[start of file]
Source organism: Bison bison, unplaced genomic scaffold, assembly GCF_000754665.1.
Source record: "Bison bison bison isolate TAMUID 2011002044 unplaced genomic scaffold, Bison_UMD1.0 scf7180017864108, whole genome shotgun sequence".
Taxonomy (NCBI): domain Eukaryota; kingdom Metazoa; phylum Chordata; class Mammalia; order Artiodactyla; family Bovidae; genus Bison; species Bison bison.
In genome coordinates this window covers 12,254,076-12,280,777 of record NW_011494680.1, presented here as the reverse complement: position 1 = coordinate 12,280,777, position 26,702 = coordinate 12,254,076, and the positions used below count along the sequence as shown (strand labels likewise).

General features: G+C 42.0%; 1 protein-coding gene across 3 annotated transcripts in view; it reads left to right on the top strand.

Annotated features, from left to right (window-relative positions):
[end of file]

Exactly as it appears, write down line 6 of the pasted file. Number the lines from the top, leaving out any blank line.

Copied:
Annotated features, from left to right (window-relative positions):